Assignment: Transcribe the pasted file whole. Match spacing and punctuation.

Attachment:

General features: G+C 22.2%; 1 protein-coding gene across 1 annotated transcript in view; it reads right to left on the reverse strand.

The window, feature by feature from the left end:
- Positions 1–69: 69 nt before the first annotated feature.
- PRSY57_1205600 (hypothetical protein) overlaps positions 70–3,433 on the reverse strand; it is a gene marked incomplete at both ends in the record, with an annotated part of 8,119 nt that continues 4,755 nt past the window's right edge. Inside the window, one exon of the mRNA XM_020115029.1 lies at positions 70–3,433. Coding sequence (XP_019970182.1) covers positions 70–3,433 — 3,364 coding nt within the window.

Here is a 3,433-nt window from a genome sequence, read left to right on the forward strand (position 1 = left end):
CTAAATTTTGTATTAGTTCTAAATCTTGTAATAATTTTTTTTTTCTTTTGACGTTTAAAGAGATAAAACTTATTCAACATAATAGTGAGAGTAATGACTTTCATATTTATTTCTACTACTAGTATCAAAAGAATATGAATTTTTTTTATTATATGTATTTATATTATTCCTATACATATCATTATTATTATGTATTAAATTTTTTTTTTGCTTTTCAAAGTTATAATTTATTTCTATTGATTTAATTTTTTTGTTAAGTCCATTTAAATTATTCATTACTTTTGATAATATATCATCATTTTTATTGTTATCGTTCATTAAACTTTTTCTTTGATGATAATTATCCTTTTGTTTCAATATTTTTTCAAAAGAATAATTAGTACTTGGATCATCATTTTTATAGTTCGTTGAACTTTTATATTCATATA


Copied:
General features: G+C 22.2%; 1 protein-coding gene across 1 annotated transcript in view; it reads right to left on the reverse strand.

The window, feature by feature from the left end:
- Positions 1–69: 69 nt before the first annotated feature.
- PRSY57_1205600 (hypothetical protein) overlaps positions 70–3,433 on the reverse strand; it is a gene marked incomplete at both ends in the record, with an annotated part of 8,119 nt that continues 4,755 nt past the window's right edge. Inside the window, one exon of the mRNA XM_020115029.1 lies at positions 70–3,433. Coding sequence (XP_019970182.1) covers positions 70–3,433 — 3,364 coding nt within the window.

Here is a 3,433-nt window from a genome sequence, read left to right on the forward strand (position 1 = left end):
CTAAATTTTGTATTAGTTCTAAATCTTGTAATAATTTTTTTTTTCTTTTGACGTTTAAAGAGATAAAACTTATTCAACATAATAGTGAGAGTAATGACTTTCATATTTATTTCTACTACTAGTATCAAAAGAATATGAATTTTTTTTATTATATGTATTTATATTATTCCTATACATATCATTATTATTATGTATTAAATTTTTTTTTTGCTTTTCAAAGTTATAATTTATTTCTATTGATTTAATTTTTTTGTTAAGTCCATTTAAATTATTCATTACTTTTGATAATATATCATCATTTTTATTGTTATCGTTCATTAAACTTTTTCTTTGATGATAATTATCCTTTTGTTTCAATATTTTTTCAAAAGAATAATTAGTACTTGGATCATCATTTTTATAGTTCGTTGAACTTTTATATTCATATA